DWR Commissions Its New Research Vessel; the Sentinel Will Be at Forefront of Water Quality
From the Department of Water Resources:
The Department of Water Resources (DWR) today commissioned a new research vessel as a state-of-the-art replacement for the San Carlos, which since America’s bicentennial year has been monitoring water quality in the Sacramento-San Joaquin Delta and upper San Francisco Estuary.
The Sentinel is a floating laboratory whose mission is to protect water quality. The flagship of DWR’s Environmental Monitoring Program (EMP) enables staff to conduct water quality, nutrient and lower trophic (phytoplankton, zooplankton and benthos) monitoring of the Delta. The research vessel plays a critical role helping to meet water quality objectives and the mandated requirements of biological opinions issued by the courts to guide water quality issues in the Delta.
The Sentinel was named by DWR Director Mark W. Cowin, who is retiring at month’s end after a 36-year career at the Department. Cowin named the vessel to honor the late Laura King Moon, DWR’s former Chief Deputy Director who passed away in 2015. “Laura King Moon worked tirelessly as a guardian of California’s water supply and its environment,” Cowin said. “This new research vessel is dedicated in her memory.” Moon was an environmental champion who dedicated her 38-year career to resource and water policy.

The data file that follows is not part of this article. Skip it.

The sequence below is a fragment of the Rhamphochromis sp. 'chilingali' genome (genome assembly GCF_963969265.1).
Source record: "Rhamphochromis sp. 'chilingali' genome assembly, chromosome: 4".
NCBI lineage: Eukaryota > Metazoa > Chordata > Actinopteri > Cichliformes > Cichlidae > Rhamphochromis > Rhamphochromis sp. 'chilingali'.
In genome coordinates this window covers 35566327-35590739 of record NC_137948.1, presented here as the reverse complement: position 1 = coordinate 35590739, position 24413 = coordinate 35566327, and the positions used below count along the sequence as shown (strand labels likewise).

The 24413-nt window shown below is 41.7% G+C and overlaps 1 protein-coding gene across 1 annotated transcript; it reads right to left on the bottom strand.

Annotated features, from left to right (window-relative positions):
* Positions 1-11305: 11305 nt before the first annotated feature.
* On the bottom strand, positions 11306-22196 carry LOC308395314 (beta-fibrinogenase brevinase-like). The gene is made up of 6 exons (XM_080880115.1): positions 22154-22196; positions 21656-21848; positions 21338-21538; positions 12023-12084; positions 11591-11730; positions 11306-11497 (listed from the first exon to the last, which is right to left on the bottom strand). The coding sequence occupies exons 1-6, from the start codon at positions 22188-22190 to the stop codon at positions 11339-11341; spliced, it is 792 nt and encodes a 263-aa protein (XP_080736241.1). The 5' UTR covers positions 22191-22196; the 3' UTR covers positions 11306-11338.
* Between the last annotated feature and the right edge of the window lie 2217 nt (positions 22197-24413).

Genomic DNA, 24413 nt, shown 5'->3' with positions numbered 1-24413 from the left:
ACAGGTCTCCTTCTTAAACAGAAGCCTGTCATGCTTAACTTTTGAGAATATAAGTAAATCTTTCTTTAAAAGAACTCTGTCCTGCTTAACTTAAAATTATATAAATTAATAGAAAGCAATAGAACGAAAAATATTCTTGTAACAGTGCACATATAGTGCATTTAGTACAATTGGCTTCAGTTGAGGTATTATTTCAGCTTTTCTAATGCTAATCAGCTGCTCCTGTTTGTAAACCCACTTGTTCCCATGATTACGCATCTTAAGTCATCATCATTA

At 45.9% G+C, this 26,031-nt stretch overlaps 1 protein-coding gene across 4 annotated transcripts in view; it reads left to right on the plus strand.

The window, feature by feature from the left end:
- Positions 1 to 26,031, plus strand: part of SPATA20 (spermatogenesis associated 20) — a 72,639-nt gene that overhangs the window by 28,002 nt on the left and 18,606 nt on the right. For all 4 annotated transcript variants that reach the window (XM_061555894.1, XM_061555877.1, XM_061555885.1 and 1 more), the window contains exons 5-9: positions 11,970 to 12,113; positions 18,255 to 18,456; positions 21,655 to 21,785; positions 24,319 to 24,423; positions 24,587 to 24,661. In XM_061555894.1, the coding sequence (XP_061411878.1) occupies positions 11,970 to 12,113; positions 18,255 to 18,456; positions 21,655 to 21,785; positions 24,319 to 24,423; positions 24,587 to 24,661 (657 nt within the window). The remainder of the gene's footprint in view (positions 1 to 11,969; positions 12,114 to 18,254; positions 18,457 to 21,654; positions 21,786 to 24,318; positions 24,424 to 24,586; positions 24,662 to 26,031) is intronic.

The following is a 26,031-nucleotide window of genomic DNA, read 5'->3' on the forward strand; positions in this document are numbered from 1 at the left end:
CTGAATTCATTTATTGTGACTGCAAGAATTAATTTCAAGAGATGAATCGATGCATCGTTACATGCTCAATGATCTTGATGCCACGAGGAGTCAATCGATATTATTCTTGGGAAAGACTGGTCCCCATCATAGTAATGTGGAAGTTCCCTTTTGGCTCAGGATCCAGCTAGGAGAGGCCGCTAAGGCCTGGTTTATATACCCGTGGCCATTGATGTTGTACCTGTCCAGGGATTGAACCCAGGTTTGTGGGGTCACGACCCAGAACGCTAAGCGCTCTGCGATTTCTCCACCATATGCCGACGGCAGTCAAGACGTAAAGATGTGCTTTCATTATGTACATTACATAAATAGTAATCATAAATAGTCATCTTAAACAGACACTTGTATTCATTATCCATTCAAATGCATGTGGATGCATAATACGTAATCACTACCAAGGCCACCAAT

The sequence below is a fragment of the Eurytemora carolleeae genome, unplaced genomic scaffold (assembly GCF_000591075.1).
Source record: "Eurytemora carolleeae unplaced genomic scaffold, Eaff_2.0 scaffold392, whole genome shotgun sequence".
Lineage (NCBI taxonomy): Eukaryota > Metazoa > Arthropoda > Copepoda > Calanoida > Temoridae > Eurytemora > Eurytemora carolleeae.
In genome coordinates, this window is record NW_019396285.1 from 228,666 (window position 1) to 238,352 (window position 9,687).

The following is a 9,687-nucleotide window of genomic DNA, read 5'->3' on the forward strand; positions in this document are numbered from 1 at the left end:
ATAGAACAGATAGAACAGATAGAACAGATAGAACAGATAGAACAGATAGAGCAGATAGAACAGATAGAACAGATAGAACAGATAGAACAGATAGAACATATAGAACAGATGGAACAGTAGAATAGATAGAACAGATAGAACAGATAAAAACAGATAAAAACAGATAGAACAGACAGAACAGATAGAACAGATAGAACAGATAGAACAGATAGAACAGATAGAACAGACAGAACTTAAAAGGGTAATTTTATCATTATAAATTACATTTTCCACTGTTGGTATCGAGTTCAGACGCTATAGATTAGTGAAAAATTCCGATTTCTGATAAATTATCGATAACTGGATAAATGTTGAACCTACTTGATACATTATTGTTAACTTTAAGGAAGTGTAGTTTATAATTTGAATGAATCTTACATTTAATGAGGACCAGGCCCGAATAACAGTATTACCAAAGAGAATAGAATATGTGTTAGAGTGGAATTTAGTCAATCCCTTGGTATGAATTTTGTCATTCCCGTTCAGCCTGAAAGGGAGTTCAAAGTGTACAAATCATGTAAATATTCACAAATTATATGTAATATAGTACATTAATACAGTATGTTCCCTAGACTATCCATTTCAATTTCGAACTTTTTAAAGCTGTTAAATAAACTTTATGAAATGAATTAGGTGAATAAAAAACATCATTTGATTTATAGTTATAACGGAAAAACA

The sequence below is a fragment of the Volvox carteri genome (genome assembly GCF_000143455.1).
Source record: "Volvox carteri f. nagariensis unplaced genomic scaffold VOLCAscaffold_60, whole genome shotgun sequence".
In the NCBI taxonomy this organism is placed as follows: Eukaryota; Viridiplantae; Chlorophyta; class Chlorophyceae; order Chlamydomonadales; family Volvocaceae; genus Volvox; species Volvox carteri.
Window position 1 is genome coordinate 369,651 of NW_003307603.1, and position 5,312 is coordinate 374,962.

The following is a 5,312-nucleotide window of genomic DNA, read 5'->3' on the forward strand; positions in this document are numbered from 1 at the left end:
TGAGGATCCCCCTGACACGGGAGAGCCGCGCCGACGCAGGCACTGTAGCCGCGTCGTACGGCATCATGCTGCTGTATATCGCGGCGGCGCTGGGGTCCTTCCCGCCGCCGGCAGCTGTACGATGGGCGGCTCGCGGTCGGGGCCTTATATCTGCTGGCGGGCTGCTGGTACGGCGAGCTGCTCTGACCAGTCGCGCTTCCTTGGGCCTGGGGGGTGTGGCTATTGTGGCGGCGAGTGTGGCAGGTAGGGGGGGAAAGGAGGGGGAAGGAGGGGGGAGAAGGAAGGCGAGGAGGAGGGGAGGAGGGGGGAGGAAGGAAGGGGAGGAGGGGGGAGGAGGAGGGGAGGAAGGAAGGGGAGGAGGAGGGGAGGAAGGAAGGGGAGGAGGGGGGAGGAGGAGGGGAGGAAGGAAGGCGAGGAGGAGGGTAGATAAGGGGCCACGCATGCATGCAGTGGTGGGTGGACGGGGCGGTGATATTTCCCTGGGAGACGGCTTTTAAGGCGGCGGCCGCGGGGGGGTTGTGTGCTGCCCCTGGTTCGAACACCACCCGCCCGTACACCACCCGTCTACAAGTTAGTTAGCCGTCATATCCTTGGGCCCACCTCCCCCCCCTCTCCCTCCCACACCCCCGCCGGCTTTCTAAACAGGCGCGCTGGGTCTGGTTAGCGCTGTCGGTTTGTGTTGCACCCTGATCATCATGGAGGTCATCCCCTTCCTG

The Sentinel’s commissioning took place aboard the historic Delta King on the Sacramento River in the Old Sacramento Historic District. During the ceremony, Cowin drew a comparison between the era of the Delta King’s commissioning in the 1920’s and the current era. “We are experiencing a period of great change – climate change, political change and changes in water management,” he said. “I think we can agree that the Sentinel is a welcome change.”
The Sentinel replaces the San Carlos, which provided valuable service for the past 40 years gathering information that informed water quality analysis, biological opinions and State Water Project (SWP) decisions. Cowin said it was time for a “new guardian of the Delta waters to greet new challenges.” Design and construction of the Sentinel was accomplished with funding from the SWP’s 29 contractors. The construction project began in February 2015, and the vessel was launched by builder Vigor Industrial of Seattle, WA, in October 2016. Sea trials have been occurring since the launch.
The Sentinel’s characteristics:
- Length – 60 feet
- Beam – 24 feet
- Draft – 3 feet 6 inches
- Weight – 36 tons
- Engines – twin Cummins QSB 6.7 conventional propulsion – 419 HP
- Speed – 20 knots
- 14-foot work skiff with 30 HP motor
- Overnight accommodations for five people
- Meets U.S. Coast Guard’s safety regulations for passenger vessels
- Lab Area – 266 square feet
- Aft deck work area – 337 square feet
- Air Conditioned
- Lab Raw water manifold with remote value operations
- 30 Local Area Network (LAN) connections
- 4G wireless
- Three 3,300-pound-capacity cranes, one with direct connection to the Lab
Water Community Submits Comments on Draft Long-Term Conservation Framework
From the Association of California Water Agencies:
The Association of California Water Agencies (ACWA) today submitted comments signed by 114 urban water suppliers regarding a draft framework aimed at redefining water conservation for both the urban and agricultural sectors.